Success Stories — Dogtooth Bend Restoration Project

The Mississippi River Network (MRN) was pleased to host Shelly Morris from The Nature Conservancy (TNC) for a webinar on the Dogtooth Bend Floodplain Restoration project in Southern Illinois. You can watch the recording of the webinar here or check out Shelly’s presentation slides here.

The Dogtooth Bend project is part of the Nature Conservancy’s larger restoration effort called the “Mississippi River Basin Project.” This project has an important shared goal with MRN: reduce nutrient pollution in the Mississippi River Basin to address the Gulf Hypoxic “Dead Zone.”

Mississippi River Carrying Sediment Creating Algal Bloom in the Gulf of Mexico. Image shot 2007. Source: NASA/Landsat/Phil Degginger / Alamy Stock Photo

Over the last few years, floodplain restoration has also emerged as a key objective of TNC’s Mississippi River Basin Project. This reflects the fact that connected and well-functioning floodplains provide numerous co-benefits, including flood risk reduction and habitat for recreation or conservation (all in addition to reducing nutrient pollution).

Floodplains are nature’s secret weapon when it comes to mitigating the impacts of floods or preserving water quality. Unfortunately, most of the Mississippi River basin’s historic floodplain habitat has been destroyed or altered. That is why TNC has set an ambitious goal to restore 750,000 acres of floodplains across the Mississippi River basin in the next five years and 2 million acres in the next ten years. The Dogtooth Bend project is one of the many success stories that TNC and local partners will have to be proud of to achieve their ambitious and necessary restoration goals.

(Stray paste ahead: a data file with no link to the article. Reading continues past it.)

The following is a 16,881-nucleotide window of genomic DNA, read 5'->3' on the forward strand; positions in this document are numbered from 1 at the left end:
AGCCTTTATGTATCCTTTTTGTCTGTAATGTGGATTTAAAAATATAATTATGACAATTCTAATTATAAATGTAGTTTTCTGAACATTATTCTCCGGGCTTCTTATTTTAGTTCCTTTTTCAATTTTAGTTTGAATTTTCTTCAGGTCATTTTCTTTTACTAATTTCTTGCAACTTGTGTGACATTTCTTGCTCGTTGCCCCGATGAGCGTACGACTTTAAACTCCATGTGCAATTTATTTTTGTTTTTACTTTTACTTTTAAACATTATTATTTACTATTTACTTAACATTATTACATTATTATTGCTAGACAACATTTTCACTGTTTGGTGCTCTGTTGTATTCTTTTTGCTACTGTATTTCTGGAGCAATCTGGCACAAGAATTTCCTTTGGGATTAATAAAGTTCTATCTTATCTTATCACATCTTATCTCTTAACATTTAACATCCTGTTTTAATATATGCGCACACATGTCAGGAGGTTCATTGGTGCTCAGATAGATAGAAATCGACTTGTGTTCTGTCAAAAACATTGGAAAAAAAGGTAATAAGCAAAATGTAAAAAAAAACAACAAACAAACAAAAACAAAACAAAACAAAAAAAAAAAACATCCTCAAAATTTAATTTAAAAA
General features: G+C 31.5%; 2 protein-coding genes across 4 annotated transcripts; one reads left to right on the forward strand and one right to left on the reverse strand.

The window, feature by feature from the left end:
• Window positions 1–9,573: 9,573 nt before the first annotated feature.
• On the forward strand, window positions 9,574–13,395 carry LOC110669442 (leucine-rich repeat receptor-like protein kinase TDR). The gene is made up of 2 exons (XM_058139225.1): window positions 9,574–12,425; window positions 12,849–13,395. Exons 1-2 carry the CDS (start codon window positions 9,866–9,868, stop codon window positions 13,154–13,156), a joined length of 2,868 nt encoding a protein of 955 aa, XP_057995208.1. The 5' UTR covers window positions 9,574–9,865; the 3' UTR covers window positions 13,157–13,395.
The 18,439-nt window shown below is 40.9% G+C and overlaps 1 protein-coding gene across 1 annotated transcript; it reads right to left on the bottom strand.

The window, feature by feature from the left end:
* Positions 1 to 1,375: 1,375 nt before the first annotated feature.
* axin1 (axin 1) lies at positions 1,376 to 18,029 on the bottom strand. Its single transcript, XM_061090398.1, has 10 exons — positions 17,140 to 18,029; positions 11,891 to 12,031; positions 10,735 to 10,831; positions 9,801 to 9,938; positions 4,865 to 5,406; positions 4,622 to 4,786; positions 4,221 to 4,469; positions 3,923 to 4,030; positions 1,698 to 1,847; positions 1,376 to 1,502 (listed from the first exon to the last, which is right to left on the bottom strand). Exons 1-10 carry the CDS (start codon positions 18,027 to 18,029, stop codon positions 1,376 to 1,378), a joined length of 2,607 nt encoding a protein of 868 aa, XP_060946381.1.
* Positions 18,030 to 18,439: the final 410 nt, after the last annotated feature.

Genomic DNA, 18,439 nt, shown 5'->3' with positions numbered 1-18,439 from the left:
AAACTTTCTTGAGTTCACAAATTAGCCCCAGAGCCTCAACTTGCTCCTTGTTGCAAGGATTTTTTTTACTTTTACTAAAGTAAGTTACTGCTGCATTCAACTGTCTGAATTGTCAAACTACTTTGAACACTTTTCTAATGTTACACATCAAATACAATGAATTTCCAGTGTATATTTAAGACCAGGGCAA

The Dogtooth Bend area is home to a large privately-owned and privately maintained levee system. This area has suffered repetitive damages from flooding, especially since 1993. Agriculture is the primary land-use in the Dogtooth Bend area, and the reoccurring damages from flooding, levee breaches, and the expensive cycle of building and rebuilding the levee system has been a major concern. Many landowners in the Dogtooth Bend area are actively seeking opportunities to get out of this devastating cycle of repetitive loss and damage from flooding.

Floodplains are nature’s secret weapon when it comes to mitigating the impacts of floods or preserving water quality. 

Breaking the cycle of repetitive losses from flooding in this area has involved several different approaches. The first is the traditional approach of working with Natural Resources Conservation Service (NRCS) on wetland reserve easements. Last year during the historic floods of 2019, the Dogtooth area was inundated with floodwater for nearly nine months, sparking tremendous interest by landowners in NRCS’ wetland reserve program. This program through NRCS, uses federal funds to purchase a permanent conservation easement on private land. In turn, that land continues to be privately-owned, but it is taken out of agricultural production, and its habitat functions are restored. The whole program is voluntary, and the landowner is compensated for the easement.

Dogtooth Bend of the Mississippi River in Alexander County, Illinois. Side-by-side images compare the Dogtooth Bend area in flood stage (Left) and non-flood stage (right). Images courtesy of The Nature Conservancy.